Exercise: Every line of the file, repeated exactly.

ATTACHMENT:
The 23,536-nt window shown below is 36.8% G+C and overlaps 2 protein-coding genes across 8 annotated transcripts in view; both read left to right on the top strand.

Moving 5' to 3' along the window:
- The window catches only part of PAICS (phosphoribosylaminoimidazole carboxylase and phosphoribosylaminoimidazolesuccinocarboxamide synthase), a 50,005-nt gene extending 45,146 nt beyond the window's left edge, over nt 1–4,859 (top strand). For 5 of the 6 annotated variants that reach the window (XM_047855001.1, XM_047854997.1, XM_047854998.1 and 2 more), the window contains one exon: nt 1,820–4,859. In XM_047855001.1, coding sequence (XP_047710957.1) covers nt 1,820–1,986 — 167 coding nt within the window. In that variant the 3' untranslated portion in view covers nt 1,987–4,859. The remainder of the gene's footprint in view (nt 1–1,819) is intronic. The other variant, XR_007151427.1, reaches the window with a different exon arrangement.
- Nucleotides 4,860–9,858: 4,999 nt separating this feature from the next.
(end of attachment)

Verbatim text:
The 23,536-nt window shown below is 36.8% G+C and overlaps 2 protein-coding genes across 8 annotated transcripts in view; both read left to right on the top strand.

Moving 5' to 3' along the window:
- The window catches only part of PAICS (phosphoribosylaminoimidazole carboxylase and phosphoribosylaminoimidazolesuccinocarboxamide synthase), a 50,005-nt gene extending 45,146 nt beyond the window's left edge, over nt 1–4,859 (top strand). For 5 of the 6 annotated variants that reach the window (XM_047855001.1, XM_047854997.1, XM_047854998.1 and 2 more), the window contains one exon: nt 1,820–4,859. In XM_047855001.1, coding sequence (XP_047710957.1) covers nt 1,820–1,986 — 167 coding nt within the window. In that variant the 3' untranslated portion in view covers nt 1,987–4,859. The remainder of the gene's footprint in view (nt 1–1,819) is intronic. The other variant, XR_007151427.1, reaches the window with a different exon arrangement.
- Nucleotides 4,860–9,858: 4,999 nt separating this feature from the next.